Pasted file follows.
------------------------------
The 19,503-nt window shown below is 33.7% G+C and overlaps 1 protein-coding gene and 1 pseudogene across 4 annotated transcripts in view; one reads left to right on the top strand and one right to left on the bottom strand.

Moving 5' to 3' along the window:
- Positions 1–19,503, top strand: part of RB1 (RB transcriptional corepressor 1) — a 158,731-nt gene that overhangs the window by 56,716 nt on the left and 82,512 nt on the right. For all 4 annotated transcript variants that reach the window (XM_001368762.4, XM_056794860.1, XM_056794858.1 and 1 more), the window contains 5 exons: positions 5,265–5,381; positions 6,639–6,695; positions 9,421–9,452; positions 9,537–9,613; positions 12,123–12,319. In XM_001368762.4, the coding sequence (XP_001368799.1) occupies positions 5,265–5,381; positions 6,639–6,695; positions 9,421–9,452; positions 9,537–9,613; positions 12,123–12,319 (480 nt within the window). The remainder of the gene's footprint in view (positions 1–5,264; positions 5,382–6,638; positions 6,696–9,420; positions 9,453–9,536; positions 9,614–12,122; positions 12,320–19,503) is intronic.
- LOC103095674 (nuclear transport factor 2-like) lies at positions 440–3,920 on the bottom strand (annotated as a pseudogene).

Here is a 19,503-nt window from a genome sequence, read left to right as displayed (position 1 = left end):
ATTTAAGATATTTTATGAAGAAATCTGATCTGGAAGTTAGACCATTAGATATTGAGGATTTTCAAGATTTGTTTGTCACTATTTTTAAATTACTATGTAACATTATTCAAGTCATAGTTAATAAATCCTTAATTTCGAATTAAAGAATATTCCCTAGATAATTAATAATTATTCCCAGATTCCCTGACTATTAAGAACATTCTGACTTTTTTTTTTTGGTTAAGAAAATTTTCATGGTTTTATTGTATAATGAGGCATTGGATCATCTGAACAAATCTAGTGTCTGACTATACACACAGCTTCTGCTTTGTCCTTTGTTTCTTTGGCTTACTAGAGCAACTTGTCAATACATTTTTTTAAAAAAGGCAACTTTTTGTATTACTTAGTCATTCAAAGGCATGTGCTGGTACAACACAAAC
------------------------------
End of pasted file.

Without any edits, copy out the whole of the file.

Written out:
The 19,503-nt window shown below is 33.7% G+C and overlaps 1 protein-coding gene and 1 pseudogene across 4 annotated transcripts in view; one reads left to right on the top strand and one right to left on the bottom strand.

Moving 5' to 3' along the window:
- Positions 1–19,503, top strand: part of RB1 (RB transcriptional corepressor 1) — a 158,731-nt gene that overhangs the window by 56,716 nt on the left and 82,512 nt on the right. For all 4 annotated transcript variants that reach the window (XM_001368762.4, XM_056794860.1, XM_056794858.1 and 1 more), the window contains 5 exons: positions 5,265–5,381; positions 6,639–6,695; positions 9,421–9,452; positions 9,537–9,613; positions 12,123–12,319. In XM_001368762.4, the coding sequence (XP_001368799.1) occupies positions 5,265–5,381; positions 6,639–6,695; positions 9,421–9,452; positions 9,537–9,613; positions 12,123–12,319 (480 nt within the window). The remainder of the gene's footprint in view (positions 1–5,264; positions 5,382–6,638; positions 6,696–9,420; positions 9,453–9,536; positions 9,614–12,122; positions 12,320–19,503) is intronic.
- LOC103095674 (nuclear transport factor 2-like) lies at positions 440–3,920 on the bottom strand (annotated as a pseudogene).

Here is a 19,503-nt window from a genome sequence, read left to right as displayed (position 1 = left end):
ATTTAAGATATTTTATGAAGAAATCTGATCTGGAAGTTAGACCATTAGATATTGAGGATTTTCAAGATTTGTTTGTCACTATTTTTAAATTACTATGTAACATTATTCAAGTCATAGTTAATAAATCCTTAATTTCGAATTAAAGAATATTCCCTAGATAATTAATAATTATTCCCAGATTCCCTGACTATTAAGAACATTCTGACTTTTTTTTTTTGGTTAAGAAAATTTTCATGGTTTTATTGTATAATGAGGCATTGGATCATCTGAACAAATCTAGTGTCTGACTATACACACAGCTTCTGCTTTGTCCTTTGTTTCTTTGGCTTACTAGAGCAACTTGTCAATACATTTTTTTAAAAAAGGCAACTTTTTGTATTACTTAGTCATTCAAAGGCATGTGCTGGTACAACACAAAC